When I first read this, something about it bothered me, but it took me a little while to pin down what it was.
It's that it's overly prescriptive. You've heard the old thing that some people are visual learners, and some audible learners, etc? It's a a cliche, but there's some truth there. For some people, sketching something out on a board is the best way to work through a difficult problem. For others, writing down the problem is far more effective. For others still, the best way is to talk through the problem with somebody else. And for some, the most effective way is to sit back, close their eyes, and think on it.
It's a very personal thing, and depends on how your brain works. The problem is not that thinking is a universally bad approach, but that it's what a lot of people default to even when it's not the optimal approach for them. The real reason for this, I think, is that it's the one approach to working through a difficult problem which doesn't require any special tools or external action. You just have to stop what you're doing and focus. No need to pull up a whiteboard, or write an e-mail, or find somebody to talk to. This makes it an easy default.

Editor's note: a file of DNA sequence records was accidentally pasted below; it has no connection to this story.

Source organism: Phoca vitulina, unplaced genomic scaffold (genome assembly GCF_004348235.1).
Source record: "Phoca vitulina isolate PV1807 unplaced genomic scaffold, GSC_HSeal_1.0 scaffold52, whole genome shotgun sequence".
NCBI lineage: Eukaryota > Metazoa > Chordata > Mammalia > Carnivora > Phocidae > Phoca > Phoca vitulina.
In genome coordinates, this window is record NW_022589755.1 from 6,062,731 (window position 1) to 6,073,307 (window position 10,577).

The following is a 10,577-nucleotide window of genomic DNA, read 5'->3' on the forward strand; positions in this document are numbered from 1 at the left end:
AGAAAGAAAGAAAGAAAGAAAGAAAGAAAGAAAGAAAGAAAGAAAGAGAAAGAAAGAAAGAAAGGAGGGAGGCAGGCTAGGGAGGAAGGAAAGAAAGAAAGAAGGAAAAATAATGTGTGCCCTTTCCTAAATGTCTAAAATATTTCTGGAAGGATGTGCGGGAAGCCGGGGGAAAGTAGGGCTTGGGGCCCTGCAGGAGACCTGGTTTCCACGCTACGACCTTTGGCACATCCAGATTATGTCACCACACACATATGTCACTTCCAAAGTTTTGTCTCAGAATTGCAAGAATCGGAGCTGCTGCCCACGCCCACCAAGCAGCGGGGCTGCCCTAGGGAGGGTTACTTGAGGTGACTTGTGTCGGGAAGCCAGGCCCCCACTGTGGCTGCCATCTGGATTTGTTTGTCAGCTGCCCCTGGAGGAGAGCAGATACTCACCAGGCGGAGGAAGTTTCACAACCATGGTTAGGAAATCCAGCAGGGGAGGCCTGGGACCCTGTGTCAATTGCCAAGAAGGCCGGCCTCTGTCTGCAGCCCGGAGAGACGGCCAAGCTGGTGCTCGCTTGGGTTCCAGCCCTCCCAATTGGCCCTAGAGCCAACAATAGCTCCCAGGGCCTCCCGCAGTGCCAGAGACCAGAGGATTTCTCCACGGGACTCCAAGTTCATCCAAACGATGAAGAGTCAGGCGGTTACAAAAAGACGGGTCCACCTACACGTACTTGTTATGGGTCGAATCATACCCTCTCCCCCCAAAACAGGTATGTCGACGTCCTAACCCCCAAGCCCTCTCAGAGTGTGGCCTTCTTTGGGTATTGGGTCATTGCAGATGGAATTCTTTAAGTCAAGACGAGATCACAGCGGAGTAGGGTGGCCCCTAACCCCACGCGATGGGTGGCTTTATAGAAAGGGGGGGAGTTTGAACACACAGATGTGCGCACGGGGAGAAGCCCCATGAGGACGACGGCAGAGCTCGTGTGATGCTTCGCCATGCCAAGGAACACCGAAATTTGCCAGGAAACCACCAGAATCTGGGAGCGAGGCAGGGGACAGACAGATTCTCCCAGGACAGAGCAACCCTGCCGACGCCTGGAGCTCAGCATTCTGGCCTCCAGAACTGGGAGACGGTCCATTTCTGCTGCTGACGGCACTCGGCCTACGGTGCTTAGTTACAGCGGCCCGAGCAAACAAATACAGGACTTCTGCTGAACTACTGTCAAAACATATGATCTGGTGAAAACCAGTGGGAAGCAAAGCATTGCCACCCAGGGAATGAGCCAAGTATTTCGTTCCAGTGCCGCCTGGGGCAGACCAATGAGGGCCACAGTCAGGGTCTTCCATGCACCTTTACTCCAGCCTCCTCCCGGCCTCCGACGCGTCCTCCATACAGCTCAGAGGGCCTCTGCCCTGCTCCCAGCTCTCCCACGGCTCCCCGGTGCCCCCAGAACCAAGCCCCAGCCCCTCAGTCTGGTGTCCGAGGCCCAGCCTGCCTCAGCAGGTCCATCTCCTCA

So it's a problem that people who don't solve problems effectively that way still try to do it, but I think it's very important to acknowledge that some people DO effectively solve problems that way.
For what it's worth, methods that work for me, in order of effectiveness, are: writing about them, talking them over with other people, and then thinking and drawing. Yes, I put drawing (your recommended approach) on about the same level as just thinking. I know drawing is very effective for others, though.